NRA Museums

NRA Museums: 85 Years Of Preserving The Past For The Future

In June 1923, the Official Journal of the National Rifle Association became The American Rifleman, a bi-monthly publication with a staff that included Maj. Julian S. Hatcher, Lt. Col. Townsend Whelen, Capt. Charles Askins, Sr. and a host of others whose names read like a who’s who of legendary gun writers and experts.

I Have This Old Gun: Multi-Shot Muzzleloaders

In this segment of American Rifleman Television's "I Have This Old Gun," we examine the history of the various multi-shot guns of the blackpowder era.

Merwin Hulbert & Co. Guns: Forgotten Western Revolvers

Merwin Hulbert revolvers were innovative in design and beautifully made, but the company was plagued by bad business decisions.

U.S. Army Ordnance vs. NRA: The Battle Over the M1 Garand

At one time, the National Rifle Association really didn't like the M1 Garand. Here's the story behind this unique chapter in military history.

Opening Shot: Model 1883 and No. 353 Gatling Guns

From the NRA Museum, check out these firearms that have provenance to the 1939 movie, "Gunga Din."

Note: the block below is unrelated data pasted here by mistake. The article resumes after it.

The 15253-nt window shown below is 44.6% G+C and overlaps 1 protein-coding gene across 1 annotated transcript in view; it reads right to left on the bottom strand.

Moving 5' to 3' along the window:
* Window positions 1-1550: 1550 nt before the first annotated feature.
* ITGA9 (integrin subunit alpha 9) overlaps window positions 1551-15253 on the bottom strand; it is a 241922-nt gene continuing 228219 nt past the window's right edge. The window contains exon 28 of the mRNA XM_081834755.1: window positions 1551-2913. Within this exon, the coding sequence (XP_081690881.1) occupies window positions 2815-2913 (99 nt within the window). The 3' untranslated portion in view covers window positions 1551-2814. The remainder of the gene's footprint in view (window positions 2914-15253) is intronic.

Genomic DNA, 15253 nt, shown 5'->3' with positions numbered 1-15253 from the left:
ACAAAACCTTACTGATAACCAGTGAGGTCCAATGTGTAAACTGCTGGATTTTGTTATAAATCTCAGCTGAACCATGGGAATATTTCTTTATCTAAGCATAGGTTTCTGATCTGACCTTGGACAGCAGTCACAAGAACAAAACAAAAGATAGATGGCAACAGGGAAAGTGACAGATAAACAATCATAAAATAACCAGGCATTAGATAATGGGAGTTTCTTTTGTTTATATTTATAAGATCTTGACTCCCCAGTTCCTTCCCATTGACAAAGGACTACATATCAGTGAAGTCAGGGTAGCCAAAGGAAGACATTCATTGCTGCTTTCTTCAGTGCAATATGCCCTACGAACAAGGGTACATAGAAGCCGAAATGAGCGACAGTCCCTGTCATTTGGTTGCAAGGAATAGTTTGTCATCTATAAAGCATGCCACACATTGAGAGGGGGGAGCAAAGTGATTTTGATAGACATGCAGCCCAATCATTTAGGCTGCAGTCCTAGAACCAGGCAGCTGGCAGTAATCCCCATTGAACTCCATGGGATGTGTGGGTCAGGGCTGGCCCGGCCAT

The Keefe Report: Curatorial Assistant National Firearms Museum

My start as an NRA employee came nearly 30 years ago as a weekends-only curatorial assistant at the NRA National Firearms Museum in Washington, D.C.

Is the Earth Blocking Your View?

Two artifacts recovered from a FBI crime scene investigation conducted at a well-known movie studio in Los Angeles found their way to a curios-and-relics auction house.

Archives: The M1911A1 and The M9

From the 1985 American Rifleman, shortly after the adoption of the M9 as the new U.S. Army's sidearm, then-Editor-in-Chief Pete Dickey compares it to the M1911.

A Look Back at the M14 Rifle

As World War II was winding down, armorers and inventors took a look at what was being used by U.S. servicemen and how to improve those tools.

Trijicon Presents Commemorative One Millionth ACOG to NRA Museum

On April 26, 2018, representatives of Wixom, Mich.-based Trijicon, Inc., donated a commemorative version of the company’s 1 millionth Advanced Combat Optical Gunsight to The NRA Museum in Fairfax, Va.

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